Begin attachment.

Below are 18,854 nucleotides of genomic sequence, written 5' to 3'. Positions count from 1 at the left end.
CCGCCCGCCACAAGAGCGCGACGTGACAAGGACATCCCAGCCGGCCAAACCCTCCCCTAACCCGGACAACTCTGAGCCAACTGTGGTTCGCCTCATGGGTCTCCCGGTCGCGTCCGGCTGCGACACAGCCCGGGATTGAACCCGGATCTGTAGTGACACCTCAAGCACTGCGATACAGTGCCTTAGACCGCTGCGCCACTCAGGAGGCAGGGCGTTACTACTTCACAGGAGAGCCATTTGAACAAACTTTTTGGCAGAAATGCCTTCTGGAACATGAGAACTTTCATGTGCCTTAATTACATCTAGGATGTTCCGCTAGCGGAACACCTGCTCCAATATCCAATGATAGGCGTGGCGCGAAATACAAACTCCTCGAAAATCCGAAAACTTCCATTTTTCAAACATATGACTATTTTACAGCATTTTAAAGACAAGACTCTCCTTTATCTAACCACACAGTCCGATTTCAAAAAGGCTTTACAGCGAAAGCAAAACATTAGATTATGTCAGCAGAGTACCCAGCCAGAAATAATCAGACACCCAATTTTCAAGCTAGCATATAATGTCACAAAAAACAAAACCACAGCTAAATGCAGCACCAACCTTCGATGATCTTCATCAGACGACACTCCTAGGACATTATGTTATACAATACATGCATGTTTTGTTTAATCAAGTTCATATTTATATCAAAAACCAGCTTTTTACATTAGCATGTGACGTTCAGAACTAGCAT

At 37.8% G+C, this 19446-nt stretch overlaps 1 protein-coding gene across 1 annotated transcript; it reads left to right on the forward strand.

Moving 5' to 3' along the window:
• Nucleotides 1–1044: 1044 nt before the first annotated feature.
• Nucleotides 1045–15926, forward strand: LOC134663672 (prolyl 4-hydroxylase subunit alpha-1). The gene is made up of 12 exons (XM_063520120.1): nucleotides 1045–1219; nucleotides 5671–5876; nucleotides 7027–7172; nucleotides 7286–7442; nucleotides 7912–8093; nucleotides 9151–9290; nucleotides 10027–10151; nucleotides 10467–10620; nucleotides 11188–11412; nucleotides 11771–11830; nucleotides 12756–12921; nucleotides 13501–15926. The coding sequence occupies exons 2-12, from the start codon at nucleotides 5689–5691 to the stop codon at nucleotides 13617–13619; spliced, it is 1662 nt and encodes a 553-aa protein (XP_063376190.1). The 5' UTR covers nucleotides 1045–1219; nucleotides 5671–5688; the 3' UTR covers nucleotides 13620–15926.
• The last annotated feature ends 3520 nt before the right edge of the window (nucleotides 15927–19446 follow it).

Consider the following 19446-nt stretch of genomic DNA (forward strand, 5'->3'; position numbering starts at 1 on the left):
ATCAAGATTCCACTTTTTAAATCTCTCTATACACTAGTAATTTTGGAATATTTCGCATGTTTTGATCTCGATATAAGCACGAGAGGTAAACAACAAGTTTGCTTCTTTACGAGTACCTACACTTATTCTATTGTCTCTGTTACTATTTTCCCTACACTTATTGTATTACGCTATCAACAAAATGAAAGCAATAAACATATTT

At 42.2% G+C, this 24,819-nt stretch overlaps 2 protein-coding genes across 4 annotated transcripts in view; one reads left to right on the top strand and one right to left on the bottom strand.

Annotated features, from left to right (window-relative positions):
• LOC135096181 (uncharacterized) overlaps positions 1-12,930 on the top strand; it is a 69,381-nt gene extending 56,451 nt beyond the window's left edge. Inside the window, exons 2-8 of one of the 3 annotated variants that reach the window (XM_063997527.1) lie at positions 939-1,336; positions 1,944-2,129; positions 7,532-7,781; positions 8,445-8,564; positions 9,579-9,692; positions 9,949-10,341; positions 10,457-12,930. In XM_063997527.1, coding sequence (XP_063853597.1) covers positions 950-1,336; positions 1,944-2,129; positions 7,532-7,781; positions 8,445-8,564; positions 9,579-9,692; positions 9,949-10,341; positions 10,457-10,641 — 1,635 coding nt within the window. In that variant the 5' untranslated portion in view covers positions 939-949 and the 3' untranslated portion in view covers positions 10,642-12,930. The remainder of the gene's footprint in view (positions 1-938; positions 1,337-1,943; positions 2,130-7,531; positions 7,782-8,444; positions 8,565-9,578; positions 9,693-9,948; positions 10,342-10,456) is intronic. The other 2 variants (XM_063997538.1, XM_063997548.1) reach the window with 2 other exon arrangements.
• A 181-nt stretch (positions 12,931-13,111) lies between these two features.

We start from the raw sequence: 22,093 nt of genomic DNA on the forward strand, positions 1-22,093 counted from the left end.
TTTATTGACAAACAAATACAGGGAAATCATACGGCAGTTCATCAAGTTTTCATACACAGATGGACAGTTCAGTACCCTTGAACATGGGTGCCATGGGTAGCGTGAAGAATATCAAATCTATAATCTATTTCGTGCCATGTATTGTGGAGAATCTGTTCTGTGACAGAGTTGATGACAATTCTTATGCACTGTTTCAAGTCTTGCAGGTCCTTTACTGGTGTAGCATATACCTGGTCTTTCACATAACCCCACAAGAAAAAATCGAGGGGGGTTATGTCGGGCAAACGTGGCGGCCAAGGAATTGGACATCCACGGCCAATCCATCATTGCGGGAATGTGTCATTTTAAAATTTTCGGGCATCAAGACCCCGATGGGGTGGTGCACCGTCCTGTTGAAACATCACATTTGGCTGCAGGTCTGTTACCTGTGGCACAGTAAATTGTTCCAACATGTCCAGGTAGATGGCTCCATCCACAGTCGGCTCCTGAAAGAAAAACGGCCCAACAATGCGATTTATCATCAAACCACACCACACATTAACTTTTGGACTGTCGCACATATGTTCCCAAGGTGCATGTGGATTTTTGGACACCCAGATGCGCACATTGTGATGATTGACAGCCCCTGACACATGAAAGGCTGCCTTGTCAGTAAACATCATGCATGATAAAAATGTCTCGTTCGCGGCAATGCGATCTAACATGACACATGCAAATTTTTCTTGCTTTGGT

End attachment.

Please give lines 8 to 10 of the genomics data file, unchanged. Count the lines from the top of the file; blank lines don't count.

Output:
Consider the following 19446-nt stretch of genomic DNA (forward strand, 5'->3'; position numbering starts at 1 on the left):
ATCAAGATTCCACTTTTTAAATCTCTCTATACACTAGTAATTTTGGAATATTTCGCATGTTTTGATCTCGATATAAGCACGAGAGGTAAACAACAAGTTTGCTTCTTTACGAGTACCTACACTTATTCTATTGTCTCTGTTACTATTTTCCCTACACTTATTGTATTACGCTATCAACAAAATGAAAGCAATAAACATATTT

At 42.2% G+C, this 24,819-nt stretch overlaps 2 protein-coding genes across 4 annotated transcripts in view; one reads left to right on the top strand and one right to left on the bottom strand.